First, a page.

May Flowers and Eye Showers


Does anyone want a used set of eyes? Because I’m two sneezes and a sniffle away from getting rid of mine.

There was a time where allergies were nothing more than a myth, ranking right up there with the unicorns and taxes of my six-year-old mind. I’d heard other people talk about them, and I was well aware of the adults’ hatred for the fluffy white cotton that drifted in the air come summertime, but I’d never experienced them myself. The sneezing and runny noses looked beyond miserable, and I counted myself lucky that I didn’t have to suffer through that. If I didn’t have allergies by the time I was seven, it was likely that I never would, right?

Eight-year-old Calli had a very rude awakening.

I can vividly remember the first time I experienced the torture that is spring allergies. I was in second grade, chilling out at a friend’s house, when my eyes started to itch. Then they started to water. Then I was sent home because my eyes were so red that it was hard to tell what their natural color was. I was pretty convinced that I was dying.

When allergy season comes around, I often get the usual sneezing and sniffling, but the biggest victims are my eyes. Sometimes I can spend thirty minutes outside before tears start to form, but other times all it takes is one gust of wind from an open window and I’m back in seventh grade, sobbing through the last chapter of Where the Red Fern Grows all over again.


It’s hard for me to pinpoint what it is, exactly, that I’m allergic to. I usually blame my misery on the cotton in the air, but there was a day this week where the cotton was so thick in my neighborhood that it looked like a mini blizzard (and considering we had actual snow falling from the skies about a week ago, I didn’t exactly enjoy the reminder of colder days). However, I spent a good portion of that morning trekking across my University’s campus (because although school might be out, the mail waits for no one) and I was completely fine. There were a few yawns, maybe, but not a single sneeze or tear to be seen. Then the next day, when the cotton population was fairly low, I spent my entire shift being serenaded with “bless you’s” from all of my coworkers.

The only thing I know for sure that I’m allergic to is grass clippings. If I lie back on long grass, I’m fine. If I walk through a freshly-mown lawn without actually touching the clippings, everything is right as rain. It’s when I empty the lawn mower and a cloud of green grass corpses drift into my eyes and nose that I board the train to misery.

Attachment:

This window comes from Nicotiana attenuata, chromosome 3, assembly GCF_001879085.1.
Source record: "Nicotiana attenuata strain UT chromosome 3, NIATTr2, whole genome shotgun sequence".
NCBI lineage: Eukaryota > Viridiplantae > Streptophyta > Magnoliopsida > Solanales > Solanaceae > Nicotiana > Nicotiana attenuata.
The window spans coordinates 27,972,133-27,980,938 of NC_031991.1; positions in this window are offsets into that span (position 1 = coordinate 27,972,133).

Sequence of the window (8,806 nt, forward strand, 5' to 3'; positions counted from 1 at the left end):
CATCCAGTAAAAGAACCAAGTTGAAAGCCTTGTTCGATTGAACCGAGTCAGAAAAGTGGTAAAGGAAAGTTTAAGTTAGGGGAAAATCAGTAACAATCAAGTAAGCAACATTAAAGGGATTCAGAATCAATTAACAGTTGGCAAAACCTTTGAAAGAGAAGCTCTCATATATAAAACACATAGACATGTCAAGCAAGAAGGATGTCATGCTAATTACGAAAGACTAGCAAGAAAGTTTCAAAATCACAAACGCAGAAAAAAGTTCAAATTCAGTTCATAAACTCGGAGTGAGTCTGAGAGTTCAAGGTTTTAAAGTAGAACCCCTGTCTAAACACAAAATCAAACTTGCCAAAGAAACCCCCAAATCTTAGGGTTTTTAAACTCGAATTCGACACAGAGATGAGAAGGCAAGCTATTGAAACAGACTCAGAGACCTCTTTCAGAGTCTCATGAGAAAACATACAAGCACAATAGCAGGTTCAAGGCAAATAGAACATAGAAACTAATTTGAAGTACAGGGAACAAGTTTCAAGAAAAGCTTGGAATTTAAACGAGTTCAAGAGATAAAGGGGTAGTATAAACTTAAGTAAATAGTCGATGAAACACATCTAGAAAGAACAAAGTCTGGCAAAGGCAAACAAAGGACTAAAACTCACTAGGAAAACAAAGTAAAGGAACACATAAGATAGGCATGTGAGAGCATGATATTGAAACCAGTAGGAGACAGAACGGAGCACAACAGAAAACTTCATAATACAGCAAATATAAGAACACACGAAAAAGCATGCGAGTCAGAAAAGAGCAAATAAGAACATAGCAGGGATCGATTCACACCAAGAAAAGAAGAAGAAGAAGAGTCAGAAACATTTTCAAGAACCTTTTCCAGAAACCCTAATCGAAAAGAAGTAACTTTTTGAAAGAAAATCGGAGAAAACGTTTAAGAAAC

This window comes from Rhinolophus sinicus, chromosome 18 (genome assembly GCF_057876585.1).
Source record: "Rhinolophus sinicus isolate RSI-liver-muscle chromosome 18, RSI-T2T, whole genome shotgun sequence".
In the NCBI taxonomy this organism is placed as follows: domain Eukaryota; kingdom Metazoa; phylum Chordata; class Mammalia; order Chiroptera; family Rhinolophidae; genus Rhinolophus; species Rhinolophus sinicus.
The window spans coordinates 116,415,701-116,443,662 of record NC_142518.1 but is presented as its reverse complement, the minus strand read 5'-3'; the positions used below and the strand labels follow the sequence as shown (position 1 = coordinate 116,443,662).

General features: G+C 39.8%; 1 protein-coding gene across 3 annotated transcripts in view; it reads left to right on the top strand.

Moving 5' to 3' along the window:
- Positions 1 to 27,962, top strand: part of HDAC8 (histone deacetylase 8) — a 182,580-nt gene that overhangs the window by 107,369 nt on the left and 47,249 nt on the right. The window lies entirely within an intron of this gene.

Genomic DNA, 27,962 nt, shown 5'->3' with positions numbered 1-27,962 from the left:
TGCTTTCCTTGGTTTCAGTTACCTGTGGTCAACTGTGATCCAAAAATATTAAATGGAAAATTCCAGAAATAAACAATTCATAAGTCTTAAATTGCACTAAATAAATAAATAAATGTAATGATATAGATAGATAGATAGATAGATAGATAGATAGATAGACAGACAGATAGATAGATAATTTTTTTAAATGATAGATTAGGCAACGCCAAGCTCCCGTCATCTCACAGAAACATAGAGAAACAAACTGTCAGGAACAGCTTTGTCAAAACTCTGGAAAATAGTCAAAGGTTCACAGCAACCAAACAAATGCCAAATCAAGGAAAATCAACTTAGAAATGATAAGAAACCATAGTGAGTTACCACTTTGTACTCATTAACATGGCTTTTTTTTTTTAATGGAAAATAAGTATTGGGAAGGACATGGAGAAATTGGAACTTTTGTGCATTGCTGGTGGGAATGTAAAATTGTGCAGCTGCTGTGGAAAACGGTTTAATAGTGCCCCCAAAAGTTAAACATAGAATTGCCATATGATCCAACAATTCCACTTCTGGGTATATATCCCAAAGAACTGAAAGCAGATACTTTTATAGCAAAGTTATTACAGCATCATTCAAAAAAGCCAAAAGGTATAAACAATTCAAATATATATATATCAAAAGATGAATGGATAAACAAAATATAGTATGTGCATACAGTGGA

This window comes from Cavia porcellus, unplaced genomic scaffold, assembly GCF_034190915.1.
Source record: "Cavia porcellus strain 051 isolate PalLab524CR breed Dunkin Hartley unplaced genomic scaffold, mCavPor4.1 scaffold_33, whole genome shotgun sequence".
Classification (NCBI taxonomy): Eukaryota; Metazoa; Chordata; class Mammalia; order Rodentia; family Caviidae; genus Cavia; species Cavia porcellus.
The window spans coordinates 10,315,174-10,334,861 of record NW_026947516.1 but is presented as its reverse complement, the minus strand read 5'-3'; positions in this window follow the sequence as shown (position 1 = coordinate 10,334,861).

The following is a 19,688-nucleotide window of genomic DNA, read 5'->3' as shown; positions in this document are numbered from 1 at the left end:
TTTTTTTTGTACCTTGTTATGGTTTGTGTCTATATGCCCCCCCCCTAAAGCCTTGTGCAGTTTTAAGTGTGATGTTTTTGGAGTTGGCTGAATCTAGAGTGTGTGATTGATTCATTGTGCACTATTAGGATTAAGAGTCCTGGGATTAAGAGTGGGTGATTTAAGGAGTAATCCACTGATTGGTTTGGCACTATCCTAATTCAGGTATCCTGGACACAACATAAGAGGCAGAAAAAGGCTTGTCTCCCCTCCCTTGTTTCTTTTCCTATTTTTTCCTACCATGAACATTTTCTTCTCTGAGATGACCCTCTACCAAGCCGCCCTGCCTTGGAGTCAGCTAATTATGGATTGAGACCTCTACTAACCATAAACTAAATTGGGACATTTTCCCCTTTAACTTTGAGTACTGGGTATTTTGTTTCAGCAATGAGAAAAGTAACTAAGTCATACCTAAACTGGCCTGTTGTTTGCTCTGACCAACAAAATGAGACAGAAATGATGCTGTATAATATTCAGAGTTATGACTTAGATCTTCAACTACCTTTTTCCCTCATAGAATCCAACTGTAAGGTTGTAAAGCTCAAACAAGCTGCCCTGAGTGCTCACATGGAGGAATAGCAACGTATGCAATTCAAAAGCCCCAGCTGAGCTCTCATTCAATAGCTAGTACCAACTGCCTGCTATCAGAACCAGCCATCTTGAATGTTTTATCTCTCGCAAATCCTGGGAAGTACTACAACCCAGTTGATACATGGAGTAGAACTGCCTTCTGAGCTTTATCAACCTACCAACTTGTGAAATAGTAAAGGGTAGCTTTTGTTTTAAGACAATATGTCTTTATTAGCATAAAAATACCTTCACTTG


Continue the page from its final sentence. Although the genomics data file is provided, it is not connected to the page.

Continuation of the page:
I lose all motivation when I’m suffering through allergies, and I mean all motivation. I even tend to care less about what people think just as long as what I’m doing get’s done, so if this post is even stranger than usual just blame it on the tears clouding my vision and headache obscuring my ability to think straight.

It probably doesn’t help that I’m stubborn when it comes to actually treating my allergies. I have no idea why I do this, but I tend to suffer straight through them without the aid of medication. Which is really dumb because it is literally on the shelf ten feet away from me. It would make everything better, if even for a few hours. Why wouldn’t I take it?

Because half the time I forget it’s there, and the other half I just like to wallow in my own pain, that’s why.

Eye drops are something else that would greatly help allergies, but unlike the medication, I am well aware of why I avoid them. I have this irrational squeamishness when it comes to putting them in my eyes. I wear contacts, and I have no problem poking my eye a few times a day to rearrange or fish out a lense, so one would think that I’d have no problem with a little bit of medicated water. But there’s just something about those little bottles that make me shudder and quickly walk away in the other direction. Because I’m such a baby when it comes to putting eye drops in my own eyes (I chicken out every. single. time.), I usually have to force myself to lie back on a couch while someone else does them. With how often I flinch away from the bottle and the drop misses my eye, I’m surprised my mom hasn’t just given up and placed me in a straight jacket to keep me still.

How can the thought of clawing my own eyes out seem less terrifying than a little droplet that will give me respite from my suffering? I wish I knew, folks. It’s just another unsolved mystery of the Calli universe, I guess.


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